June 13, 2019 | 11:05
Researchers from Lancaster University's School of Computing and Communications claim that, contrary to what your parents may have told you as a child, playing computer games may actually improve a player's vision.
Few with an interest in gaming will have grown up without a parent or guardian telling them that they'll get square eyes, but according to research carried out at Lancaster University playing games may be the key to unlocking improved peripheral vision - but before you get too excited, the researchers are referring to a very specific type of game.
'Most computer games involve looking directly at targets, or following the movement of characters, because that is the most natural and intuitive way we use our eyes,' explains researcher Argenis Ramirez Gomez of the team's work. 'We wanted to explore the opposite - is it possible to play games just by using our peripheral vision, is it possible to develop strategies to overcome the challenge, would it be engaging and fun and could these games improve our peripheral awareness?'
The result was a trio of simple games, gathered in a suite called SuperVision, in which players use a mouse to select or steer objects using only their peripheral vision. Eye-tracking hardware is used to monitor the player's gaze, and if they look directly at the objects under their control they're penalised - including, in one game, having their character turned to stone by Medusa.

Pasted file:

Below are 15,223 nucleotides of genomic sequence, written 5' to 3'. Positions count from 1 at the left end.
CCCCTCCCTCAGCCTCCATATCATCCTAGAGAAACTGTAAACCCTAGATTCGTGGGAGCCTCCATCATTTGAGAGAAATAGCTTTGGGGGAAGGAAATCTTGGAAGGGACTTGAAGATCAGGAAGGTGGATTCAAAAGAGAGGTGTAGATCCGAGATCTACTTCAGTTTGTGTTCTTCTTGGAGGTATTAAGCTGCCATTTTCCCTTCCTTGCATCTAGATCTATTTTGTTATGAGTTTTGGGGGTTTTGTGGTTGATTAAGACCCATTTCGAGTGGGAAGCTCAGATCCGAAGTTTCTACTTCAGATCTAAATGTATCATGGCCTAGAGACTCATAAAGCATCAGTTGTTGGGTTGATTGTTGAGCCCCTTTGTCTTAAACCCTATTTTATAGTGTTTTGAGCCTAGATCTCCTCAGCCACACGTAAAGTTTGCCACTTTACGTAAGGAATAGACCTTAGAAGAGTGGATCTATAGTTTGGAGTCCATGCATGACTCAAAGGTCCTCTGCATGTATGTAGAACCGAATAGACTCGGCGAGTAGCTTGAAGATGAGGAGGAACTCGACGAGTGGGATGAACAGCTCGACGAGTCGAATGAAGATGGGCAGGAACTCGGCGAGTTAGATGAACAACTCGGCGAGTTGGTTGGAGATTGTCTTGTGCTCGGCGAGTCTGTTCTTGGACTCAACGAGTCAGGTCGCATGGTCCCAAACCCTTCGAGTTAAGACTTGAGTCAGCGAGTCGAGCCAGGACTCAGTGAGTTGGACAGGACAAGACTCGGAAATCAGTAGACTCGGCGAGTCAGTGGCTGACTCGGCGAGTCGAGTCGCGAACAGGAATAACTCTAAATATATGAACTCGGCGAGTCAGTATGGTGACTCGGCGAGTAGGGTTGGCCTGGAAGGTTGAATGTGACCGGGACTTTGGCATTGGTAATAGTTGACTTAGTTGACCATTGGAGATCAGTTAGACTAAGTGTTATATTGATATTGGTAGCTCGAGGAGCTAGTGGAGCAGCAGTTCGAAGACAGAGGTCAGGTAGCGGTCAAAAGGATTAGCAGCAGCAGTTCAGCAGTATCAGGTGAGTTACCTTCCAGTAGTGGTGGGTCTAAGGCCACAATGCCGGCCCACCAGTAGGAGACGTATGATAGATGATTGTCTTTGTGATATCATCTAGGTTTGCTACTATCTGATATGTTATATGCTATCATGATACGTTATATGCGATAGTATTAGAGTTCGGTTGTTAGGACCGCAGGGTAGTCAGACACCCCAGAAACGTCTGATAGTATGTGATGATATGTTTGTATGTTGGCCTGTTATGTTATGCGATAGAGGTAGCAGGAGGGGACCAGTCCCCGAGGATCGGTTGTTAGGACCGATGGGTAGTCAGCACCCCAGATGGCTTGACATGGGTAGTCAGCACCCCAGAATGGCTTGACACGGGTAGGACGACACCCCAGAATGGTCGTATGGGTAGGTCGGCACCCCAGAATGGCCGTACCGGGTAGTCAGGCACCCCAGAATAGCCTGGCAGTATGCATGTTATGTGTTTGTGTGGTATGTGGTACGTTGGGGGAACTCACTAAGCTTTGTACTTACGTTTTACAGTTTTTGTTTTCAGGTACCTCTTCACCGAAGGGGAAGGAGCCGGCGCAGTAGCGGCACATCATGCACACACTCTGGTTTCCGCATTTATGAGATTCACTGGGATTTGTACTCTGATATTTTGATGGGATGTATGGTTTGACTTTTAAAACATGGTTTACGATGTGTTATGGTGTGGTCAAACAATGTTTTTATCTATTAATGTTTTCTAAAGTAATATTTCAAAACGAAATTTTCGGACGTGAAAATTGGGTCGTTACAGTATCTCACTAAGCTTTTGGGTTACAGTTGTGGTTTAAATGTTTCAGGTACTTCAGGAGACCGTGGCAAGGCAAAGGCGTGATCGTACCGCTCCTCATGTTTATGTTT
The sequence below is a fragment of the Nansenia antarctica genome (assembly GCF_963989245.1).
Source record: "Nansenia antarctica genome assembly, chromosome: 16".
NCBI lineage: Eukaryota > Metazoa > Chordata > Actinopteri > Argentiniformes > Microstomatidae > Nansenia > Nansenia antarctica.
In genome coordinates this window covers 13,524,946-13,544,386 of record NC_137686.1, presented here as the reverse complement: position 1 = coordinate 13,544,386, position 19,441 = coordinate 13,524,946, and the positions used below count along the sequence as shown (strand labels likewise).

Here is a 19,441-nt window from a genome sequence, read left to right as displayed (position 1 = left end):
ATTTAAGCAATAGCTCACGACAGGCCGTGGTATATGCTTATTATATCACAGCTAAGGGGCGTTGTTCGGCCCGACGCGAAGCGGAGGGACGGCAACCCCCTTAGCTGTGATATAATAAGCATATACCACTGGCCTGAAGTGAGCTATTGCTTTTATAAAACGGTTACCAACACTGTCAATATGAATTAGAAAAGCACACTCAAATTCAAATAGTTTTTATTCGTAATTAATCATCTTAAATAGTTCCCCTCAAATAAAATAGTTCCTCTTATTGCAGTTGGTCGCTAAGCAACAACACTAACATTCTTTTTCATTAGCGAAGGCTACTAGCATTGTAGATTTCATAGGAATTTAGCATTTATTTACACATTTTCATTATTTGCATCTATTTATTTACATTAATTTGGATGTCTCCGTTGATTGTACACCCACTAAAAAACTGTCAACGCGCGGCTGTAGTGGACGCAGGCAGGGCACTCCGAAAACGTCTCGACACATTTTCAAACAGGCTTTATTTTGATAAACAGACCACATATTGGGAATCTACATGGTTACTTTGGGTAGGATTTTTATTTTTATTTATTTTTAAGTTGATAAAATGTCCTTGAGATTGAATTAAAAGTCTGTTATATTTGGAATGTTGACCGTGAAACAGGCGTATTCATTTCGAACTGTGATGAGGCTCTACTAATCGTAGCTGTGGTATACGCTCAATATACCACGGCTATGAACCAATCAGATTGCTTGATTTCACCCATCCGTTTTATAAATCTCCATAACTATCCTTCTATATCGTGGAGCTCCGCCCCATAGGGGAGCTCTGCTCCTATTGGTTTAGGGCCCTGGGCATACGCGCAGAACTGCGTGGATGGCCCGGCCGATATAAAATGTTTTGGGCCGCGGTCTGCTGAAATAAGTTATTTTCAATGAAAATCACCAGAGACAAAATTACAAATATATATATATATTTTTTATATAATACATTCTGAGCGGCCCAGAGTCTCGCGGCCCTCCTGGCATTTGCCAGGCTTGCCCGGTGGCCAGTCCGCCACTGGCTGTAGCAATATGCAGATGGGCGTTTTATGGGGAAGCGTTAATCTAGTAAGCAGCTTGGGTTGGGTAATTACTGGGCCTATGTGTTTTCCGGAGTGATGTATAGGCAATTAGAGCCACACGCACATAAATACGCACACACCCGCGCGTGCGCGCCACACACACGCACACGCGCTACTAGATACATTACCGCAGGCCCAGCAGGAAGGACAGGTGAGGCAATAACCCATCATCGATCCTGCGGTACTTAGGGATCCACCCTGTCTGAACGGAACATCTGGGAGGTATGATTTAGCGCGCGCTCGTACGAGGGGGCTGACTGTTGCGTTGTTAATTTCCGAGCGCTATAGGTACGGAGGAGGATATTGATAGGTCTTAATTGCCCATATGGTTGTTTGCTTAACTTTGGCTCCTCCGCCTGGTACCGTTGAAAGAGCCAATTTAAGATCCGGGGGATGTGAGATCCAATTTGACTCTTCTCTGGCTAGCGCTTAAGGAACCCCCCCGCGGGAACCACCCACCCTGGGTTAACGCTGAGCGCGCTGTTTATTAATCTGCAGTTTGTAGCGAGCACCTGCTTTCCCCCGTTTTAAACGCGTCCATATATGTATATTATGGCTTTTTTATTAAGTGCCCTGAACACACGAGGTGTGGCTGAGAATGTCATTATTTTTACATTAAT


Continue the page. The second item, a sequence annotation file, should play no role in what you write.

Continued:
Players struggled at first as they attempted to control and resist their instinctive impulse to look,' explains Gomez. 'The games go against our natural behaviour. The players know they can't look but having to make decisions and interact with objects in the games forces players to lose control over their instincts and so they indulge their desire to look directly at the objects, failing in the game. But over time people developed strategies to overcome the challenge, such as focussing on a particular spot on the screen.
'We evaluated the participants' peripheral visual capabilities before and after the games to test for skills development. We found a significant improvement in object recognition in the participants' peripheral vision after playing the games.'
This improvement, the team claim, could be measured after just one gaming sessions; after the full two-week experiment, participants' peripheral vision skills continued to improve - and this gain appeared to persist even following a three-day break at the weekend during which the games were not played.
The team's work has been published in the journal Proceedings of the 2019 CHI Conference on Human Factors in Computing Systems.
January 24 2020 | 12:00